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The Man in the Elevator
Posted 28 September 2007 - 11:01 PM
Anyway, on to the point I thought I was going to make before getting sidetracked. There are so many problems with the midget answer -- well documented by others here, and most of them concerning the improbability of a midget who can hold down a job and afford an apartment but cannot figure out a better way to punch elevator buttons that are slightly out of his reach -- that except for his midgethood, there's little satisfaction to be found.
I found more satisfaction in the answers that focus on the man's desire for secrecy. When someone else is in the elevator, the man changes his routine, suggesting he wants to keep his after-work habits a secret from others in the building. An torrid affair, or just a sneak peek through a window -- such explanations seem more plausible than a poor little guy staring up at an unreachable button in the elevator. Such answers, however, tack on explanations about the umbrella as an afterthought, detracting from the satisfaction they otherwise offer.
My favorite answer, because it just occurred to me, focuses on the phrase "someone else in the elevator." That could mean anybody else, which is what most people assume, or it could mean someone in particular. Stick with me here: When you get into an elevator on the ground floor, there is seldom someone already in it, waiting to go up. He or she joins you as you enter. This creates a problem for the hypothetical secretive paramour, who could simply find an excuse to wait in the lobby, then proceed up to his lover on the seventh floor when the elevator is empty again. But what if the "someone else" whom the man encounters is riding the elevator down and exits as the man enters? And what if that "someone else" is not just anyone? I believe he must be the man's occasional tennis partner from the apartment building down the street, just now returning from a rousing game with someone else on the outside court on the seventh-floor terrace. Knowing that his partner is unavailable for a game, having already played, the man goes straight to his own tenth-floor apartment. If it has been raining that day, the tennis courts are wet and therefore unsuitable for tennis, so again the man proceeds straight to his apartment, where he amuses himself by marking off his height on a doorway and smugly noting that he may not be able to play tennis that day, but at least he is no midget.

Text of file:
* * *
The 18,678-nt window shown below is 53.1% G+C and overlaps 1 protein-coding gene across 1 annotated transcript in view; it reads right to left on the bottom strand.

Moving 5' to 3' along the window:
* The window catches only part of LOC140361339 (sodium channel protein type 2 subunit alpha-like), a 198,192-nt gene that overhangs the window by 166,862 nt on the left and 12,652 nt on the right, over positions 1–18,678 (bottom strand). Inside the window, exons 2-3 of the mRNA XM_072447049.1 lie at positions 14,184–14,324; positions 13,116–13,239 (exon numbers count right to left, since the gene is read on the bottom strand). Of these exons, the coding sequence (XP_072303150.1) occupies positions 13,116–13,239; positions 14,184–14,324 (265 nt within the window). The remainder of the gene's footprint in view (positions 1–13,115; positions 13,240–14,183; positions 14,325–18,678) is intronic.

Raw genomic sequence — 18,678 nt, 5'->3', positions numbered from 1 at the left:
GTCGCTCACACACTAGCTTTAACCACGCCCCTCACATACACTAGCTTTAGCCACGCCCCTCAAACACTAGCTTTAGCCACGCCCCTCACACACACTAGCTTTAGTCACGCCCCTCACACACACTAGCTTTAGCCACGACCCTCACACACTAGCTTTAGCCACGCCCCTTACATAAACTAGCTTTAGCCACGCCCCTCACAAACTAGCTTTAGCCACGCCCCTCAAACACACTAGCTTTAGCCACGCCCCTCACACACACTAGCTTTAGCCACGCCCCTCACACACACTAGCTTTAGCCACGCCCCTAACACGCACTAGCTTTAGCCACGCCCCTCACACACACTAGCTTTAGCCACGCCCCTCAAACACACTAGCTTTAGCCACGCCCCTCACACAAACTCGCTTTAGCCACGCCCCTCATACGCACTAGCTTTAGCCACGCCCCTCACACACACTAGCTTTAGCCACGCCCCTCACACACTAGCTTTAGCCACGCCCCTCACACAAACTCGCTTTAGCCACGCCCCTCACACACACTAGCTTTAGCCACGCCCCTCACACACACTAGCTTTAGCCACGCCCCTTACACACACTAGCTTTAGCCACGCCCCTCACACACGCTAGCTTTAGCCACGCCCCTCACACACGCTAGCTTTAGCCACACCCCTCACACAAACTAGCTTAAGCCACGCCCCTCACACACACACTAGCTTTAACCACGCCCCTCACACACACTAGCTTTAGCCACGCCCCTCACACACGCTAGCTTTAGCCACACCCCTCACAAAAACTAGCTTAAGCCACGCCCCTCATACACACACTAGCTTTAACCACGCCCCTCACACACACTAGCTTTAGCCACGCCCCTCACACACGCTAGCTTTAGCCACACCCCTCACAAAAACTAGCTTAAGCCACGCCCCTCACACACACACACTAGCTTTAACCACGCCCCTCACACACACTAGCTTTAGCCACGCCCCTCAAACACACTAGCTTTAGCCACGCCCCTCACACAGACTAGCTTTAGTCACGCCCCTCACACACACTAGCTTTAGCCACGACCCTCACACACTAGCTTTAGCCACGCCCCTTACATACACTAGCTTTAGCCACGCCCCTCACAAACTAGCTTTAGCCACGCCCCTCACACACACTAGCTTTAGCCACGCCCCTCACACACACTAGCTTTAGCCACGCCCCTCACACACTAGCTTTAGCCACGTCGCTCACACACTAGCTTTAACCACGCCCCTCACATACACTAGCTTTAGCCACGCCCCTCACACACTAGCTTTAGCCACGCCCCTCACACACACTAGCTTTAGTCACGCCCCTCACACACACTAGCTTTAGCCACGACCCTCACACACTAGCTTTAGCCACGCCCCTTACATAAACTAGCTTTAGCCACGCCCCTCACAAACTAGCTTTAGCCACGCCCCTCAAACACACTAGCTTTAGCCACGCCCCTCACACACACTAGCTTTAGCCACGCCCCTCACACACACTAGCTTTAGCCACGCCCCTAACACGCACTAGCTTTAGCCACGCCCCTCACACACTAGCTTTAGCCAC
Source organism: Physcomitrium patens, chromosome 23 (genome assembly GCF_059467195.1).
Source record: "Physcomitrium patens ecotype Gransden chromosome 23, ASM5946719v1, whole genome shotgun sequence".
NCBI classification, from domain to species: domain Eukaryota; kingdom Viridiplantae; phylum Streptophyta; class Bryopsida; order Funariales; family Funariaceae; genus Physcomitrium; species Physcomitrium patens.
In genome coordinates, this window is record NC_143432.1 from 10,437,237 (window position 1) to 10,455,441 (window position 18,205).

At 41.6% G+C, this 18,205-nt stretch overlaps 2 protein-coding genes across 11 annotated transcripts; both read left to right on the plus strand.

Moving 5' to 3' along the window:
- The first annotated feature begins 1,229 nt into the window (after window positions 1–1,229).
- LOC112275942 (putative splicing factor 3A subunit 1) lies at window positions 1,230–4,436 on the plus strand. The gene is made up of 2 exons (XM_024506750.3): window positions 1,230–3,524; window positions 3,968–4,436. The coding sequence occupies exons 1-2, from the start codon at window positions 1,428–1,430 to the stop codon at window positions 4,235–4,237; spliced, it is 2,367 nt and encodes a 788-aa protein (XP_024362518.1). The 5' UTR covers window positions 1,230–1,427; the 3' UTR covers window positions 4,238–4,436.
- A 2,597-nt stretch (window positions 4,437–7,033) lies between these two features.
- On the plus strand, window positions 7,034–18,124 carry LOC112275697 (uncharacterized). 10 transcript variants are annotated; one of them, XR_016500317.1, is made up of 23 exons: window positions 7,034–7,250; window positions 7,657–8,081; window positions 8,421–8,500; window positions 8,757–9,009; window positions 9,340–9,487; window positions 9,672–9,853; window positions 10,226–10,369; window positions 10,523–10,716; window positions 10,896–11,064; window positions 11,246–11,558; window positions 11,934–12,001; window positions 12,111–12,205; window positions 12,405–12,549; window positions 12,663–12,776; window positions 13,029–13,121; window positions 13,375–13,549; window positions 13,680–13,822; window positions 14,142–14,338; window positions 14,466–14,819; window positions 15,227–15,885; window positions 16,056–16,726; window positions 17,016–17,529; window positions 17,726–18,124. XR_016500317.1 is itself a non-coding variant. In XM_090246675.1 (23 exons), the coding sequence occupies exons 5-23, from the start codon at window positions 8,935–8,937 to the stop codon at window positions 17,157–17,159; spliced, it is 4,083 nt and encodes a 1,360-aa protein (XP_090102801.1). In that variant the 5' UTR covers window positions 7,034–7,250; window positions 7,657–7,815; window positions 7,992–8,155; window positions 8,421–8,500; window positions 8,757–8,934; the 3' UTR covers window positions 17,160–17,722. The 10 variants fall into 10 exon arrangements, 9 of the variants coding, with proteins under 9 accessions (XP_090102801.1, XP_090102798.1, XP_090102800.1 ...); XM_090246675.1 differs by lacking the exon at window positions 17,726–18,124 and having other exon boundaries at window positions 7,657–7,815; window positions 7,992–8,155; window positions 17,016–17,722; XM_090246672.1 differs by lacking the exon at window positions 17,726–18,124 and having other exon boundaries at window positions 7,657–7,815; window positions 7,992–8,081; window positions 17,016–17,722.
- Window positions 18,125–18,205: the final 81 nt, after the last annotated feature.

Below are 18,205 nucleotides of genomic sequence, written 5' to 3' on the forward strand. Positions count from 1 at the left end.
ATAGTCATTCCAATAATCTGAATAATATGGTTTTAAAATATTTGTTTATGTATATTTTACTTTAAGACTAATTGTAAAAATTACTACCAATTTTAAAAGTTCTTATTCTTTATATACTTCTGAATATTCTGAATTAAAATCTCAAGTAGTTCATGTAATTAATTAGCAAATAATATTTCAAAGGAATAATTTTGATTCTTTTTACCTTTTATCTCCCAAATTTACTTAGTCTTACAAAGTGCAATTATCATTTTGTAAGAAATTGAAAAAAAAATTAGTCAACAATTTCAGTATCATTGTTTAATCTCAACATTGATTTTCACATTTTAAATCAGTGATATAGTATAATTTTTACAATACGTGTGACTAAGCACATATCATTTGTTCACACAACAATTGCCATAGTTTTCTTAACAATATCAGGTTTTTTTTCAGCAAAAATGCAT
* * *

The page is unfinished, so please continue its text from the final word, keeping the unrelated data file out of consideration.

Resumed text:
Posted 04 October 2007 - 03:36 AM
Posted 05 October 2007 - 09:13 AM
lowest floor top then moving to higher floors. My asumption is that if the midget
is able to reach the 7 floor button he will suerly be able to reach the 10 floor button.
Posted 07 October 2007 - 04:11 PM
Posted 12 October 2007 - 03:23 AM
Posted 12 October 2007 - 07:10 AM
Posted 12 October 2007 - 06:11 PM
Posted 14 October 2007 - 08:56 PM
Although I have always wondered why they have braille drive-thru tellers. haha Just a joke.
I reasoned out that answer on my own! Button manufacturers don't have time determining where every button they make will end up. If they make all their buttons with braille then it solves the issue. They wouldn't need a special "braille line" they wouldn't have excess product, they wouldn't need to make sure only braille buttons make it to sidewalk ATMs, and only non-braille buttons make it to drive-thrus.
Posted 16 October 2007 - 10:02 PM
Posted 16 October 2007 - 10:43 PM
The real answer is that the rain floods the stairs and he cant take the stairs.
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